Robert G. Watts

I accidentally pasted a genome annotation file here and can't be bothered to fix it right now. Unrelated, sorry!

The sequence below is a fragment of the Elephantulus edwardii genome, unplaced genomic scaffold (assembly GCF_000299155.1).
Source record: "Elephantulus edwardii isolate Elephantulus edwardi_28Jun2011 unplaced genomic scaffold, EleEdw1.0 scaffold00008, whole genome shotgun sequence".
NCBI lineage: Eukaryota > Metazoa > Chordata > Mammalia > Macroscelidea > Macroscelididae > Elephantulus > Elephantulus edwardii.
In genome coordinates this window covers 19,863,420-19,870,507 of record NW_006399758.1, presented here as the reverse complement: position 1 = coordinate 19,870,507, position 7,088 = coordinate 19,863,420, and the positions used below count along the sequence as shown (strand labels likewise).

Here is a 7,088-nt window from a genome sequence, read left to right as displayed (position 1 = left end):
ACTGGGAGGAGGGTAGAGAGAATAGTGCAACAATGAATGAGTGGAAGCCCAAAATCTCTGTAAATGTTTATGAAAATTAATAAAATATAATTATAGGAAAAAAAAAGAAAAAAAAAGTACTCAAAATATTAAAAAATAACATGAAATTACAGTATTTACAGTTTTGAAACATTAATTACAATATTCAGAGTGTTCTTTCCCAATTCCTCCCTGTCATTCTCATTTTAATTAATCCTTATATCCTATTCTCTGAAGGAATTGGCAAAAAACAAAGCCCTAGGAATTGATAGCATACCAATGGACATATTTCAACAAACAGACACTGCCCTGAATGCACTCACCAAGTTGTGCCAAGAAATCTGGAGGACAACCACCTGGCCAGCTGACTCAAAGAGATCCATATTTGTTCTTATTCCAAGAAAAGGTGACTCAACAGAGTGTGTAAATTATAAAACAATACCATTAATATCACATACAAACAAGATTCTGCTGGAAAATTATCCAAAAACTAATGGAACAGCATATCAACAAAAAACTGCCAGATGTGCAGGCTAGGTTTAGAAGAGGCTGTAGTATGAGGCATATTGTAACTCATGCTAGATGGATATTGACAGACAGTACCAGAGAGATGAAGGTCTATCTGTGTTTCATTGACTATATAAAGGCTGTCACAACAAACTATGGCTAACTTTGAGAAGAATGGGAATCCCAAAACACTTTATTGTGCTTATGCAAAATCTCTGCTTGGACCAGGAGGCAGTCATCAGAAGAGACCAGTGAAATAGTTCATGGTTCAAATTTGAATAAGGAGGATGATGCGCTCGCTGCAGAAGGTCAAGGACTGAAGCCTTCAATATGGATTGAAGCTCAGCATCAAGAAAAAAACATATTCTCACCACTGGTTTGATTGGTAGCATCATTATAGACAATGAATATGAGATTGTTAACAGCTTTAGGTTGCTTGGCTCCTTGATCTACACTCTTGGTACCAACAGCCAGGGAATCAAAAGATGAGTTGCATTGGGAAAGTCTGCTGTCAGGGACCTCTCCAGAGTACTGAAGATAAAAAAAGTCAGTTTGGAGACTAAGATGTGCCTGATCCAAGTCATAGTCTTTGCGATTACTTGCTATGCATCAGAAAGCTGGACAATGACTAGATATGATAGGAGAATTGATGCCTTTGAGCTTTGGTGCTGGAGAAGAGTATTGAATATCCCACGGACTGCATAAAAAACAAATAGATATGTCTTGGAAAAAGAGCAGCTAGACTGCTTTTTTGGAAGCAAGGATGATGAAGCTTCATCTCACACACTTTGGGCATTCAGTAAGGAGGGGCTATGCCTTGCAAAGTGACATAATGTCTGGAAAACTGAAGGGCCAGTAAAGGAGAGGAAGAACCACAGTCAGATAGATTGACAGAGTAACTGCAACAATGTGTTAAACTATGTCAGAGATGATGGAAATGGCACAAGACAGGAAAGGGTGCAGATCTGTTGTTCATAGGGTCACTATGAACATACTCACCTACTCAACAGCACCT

Robert G. (Bob) Watts is the Cornelia and Arthur L. Jung Professor of Mechanical Engineering at Tulane University. He enrolled at Tulane University 1955 intending to study architecture. He mistakenly got in the wrong line at registration and, not being one to patiently stand in long lines, he became a mechanical engineering student, a kind of Forrest Gumpian fortunate accident. He received a B.S. in Mechanical Engineering from Tulane in 1959. In 1960, he received an M.S. degree in Nuclear Engineering from the Massachusetts Institute of Technology. He was awarded a Ph.D. degree in Mechanical Engineering from Purdue University in 1965. In 1969 he accepted a National Science Foundation Senior Post Doctoral Fellowship to study high temperature physics at Harvard University, but Dr. Richard Goody, with whom he intended to study, left the university that year. Left with an office among atmospheric scientists and oceanographers, he became interested in meteorology and oceanography, and did research in these areas for several years. In 1976 he was invited to spend a year at the Institute for Energy Analysis in Oak Ridge, where he became interested in paleoclimatology and in the problem of global warming. He has served as a visiting scientist at the International Institute for Applied Systems Analysis in Vienna, the Institute for Energy Analysis in Oak Ridge and Batelle Northwest Laboratories in DC. He is the originator and past director of the National Institute for Global Environmental Change, South Central Region at Tulane University. He has been a member of the ASME Committee on Environmental Heat Transfer since 1975 and is a frequent contributor to the Journal of Geophysical Research and to Climatic Change as well as the engineering literature. His current research interests are in the human response to environmental risk and in carbon-free global energy supply. He is a former semi-pro baseball player and is the author of Keep Your Eye on the Ball: The Science and Folklore of Baseball and is the editor of Engineering Response to Global Climate Change and the forthcoming Innovative Engineering Solutions to Global Warming. He lives in the most interesting city in North America, New Orleans, with his wife and three children and grandchildren.